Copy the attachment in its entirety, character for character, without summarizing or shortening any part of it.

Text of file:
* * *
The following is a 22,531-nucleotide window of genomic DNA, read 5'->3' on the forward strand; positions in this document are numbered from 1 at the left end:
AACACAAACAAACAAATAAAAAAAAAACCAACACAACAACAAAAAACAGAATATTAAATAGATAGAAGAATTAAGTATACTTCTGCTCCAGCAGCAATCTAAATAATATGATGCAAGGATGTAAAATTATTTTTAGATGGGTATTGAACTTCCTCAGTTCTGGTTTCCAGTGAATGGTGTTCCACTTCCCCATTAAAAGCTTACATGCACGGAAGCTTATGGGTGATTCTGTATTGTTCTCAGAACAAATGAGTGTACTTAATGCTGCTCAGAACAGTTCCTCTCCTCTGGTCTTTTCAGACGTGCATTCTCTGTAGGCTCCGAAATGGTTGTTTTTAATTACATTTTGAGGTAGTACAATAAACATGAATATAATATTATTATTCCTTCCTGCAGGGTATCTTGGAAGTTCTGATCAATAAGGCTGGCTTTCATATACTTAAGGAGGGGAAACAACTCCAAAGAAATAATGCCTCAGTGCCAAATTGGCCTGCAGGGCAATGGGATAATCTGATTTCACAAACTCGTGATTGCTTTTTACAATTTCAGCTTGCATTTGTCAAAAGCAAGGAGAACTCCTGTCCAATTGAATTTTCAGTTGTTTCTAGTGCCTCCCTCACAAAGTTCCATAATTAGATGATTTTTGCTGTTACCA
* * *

The following is a 22,531-nucleotide window of genomic DNA, read 5'->3' on the forward strand; positions in this document are numbered from 1 at the left end:
AACACAAACAAACAAATAAAAAAAAAACCAACACAACAACAAAAAACAGAATATTAAATAGATAGAAGAATTAAGTATACTTCTGCTCCAGCAGCAATCTAAATAATATGATGCAAGGATGTAAAATTATTTTTAGATGGGTATTGAACTTCCTCAGTTCTGGTTTCCAGTGAATGGTGTTCCACTTCCCCATTAAAAGCTTACATGCACGGAAGCTTATGGGTGATTCTGTATTGTTCTCAGAACAAATGAGTGTACTTAATGCTGCTCAGAACAGTTCCTCTCCTCTGGTCTTTTCAGACGTGCATTCTCTGTAGGCTCCGAAATGGTTGTTTTTAATTACATTTTGAGGTAGTACAATAAACATGAATATAATATTATTATTCCTTCCTGCAGGGTATCTTGGAAGTTCTGATCAATAAGGCTGGCTTTCATATACTTAAGGAGGGGAAACAACTCCAAAGAAATAATGCCTCAGTGCCAAATTGGCCTGCAGGGCAATGGGATAATCTGATTTCACAAACTCGTGATTGCTTTTTACAATTTCAGCTTGCATTTGTCAAAAGCAAGGAGAACTCCTGTCCAATTGAATTTTCAGTTGTTTCTAGTGCCTCCCTCACAAAGTTCCATAATTAGATGATTTTTGCTGTTACCA